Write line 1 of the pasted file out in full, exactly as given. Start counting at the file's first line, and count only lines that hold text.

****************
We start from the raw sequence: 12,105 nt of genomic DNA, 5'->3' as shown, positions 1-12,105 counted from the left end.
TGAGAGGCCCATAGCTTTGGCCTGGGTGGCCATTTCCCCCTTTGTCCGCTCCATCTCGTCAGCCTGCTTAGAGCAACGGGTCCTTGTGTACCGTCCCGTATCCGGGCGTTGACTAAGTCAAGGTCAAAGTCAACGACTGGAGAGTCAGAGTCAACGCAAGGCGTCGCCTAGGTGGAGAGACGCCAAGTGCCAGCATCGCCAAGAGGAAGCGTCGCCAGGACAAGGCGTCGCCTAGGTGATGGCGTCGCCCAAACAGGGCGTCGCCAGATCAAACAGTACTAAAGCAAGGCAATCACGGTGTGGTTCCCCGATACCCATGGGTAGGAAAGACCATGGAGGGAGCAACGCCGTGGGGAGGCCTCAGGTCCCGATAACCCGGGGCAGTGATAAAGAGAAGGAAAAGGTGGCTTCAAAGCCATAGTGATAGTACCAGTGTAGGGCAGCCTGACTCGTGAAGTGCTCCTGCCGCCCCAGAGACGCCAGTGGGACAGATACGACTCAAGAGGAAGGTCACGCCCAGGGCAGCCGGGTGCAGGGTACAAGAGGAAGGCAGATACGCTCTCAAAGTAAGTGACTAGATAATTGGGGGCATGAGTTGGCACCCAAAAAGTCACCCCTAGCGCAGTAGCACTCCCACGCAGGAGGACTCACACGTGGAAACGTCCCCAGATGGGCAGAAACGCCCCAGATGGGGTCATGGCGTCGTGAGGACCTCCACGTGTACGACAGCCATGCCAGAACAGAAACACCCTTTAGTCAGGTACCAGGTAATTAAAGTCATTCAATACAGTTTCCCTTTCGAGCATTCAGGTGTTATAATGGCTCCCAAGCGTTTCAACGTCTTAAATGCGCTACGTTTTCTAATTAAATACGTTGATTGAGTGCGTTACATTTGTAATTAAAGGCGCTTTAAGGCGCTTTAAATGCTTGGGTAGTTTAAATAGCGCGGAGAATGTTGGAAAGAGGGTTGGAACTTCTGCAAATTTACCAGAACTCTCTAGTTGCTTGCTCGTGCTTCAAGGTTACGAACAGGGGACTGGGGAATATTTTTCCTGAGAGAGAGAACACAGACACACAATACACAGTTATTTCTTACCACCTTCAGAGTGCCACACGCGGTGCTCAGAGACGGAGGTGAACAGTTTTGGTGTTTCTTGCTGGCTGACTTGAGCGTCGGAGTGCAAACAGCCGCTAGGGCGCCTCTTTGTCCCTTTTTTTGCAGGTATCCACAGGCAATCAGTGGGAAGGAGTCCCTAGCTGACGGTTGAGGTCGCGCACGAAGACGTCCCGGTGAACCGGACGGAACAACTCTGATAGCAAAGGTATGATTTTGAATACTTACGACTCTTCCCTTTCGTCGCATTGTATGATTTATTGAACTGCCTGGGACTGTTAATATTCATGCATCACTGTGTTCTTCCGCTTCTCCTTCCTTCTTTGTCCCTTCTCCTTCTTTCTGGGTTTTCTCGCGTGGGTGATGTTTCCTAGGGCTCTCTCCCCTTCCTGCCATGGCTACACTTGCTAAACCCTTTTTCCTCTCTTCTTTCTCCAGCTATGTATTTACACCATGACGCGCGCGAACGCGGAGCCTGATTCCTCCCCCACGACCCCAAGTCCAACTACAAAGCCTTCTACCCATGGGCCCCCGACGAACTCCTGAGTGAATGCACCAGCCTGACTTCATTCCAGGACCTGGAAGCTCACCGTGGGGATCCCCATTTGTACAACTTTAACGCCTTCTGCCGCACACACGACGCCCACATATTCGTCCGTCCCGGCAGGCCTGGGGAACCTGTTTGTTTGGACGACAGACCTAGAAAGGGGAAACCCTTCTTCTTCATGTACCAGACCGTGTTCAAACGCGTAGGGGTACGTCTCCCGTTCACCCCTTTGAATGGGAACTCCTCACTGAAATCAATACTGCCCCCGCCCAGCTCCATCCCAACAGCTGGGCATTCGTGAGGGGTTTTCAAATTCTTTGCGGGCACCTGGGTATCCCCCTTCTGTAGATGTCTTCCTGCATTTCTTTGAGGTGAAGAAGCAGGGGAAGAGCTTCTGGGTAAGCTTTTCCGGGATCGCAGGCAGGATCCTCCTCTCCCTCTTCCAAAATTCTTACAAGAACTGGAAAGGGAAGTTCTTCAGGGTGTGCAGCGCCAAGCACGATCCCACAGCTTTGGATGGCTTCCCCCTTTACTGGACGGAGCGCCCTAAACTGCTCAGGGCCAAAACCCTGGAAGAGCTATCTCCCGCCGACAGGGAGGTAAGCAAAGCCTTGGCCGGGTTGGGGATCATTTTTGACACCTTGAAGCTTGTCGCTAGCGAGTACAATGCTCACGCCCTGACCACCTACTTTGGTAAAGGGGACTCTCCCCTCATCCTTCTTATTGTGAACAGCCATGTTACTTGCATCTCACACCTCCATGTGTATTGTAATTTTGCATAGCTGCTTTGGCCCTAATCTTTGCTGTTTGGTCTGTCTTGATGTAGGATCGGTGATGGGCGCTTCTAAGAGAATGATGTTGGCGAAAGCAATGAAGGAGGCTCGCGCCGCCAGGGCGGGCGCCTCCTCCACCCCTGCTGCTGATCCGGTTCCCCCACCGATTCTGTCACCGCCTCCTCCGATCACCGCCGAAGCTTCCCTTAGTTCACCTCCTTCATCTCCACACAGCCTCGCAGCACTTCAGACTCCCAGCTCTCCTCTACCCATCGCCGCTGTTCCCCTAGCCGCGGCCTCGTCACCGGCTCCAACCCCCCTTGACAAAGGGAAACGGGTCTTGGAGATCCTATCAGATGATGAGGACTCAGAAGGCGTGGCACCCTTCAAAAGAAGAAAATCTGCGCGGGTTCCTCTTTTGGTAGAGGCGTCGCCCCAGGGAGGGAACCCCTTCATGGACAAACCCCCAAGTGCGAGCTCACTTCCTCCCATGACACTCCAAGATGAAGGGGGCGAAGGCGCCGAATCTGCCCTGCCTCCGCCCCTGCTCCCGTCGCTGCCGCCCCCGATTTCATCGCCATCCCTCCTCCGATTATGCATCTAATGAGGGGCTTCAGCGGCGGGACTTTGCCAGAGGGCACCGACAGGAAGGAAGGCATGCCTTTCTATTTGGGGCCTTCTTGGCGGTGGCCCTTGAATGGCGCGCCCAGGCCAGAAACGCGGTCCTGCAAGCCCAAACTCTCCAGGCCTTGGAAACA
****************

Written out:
We start from the raw sequence: 12,105 nt of genomic DNA, 5'->3' as shown, positions 1-12,105 counted from the left end.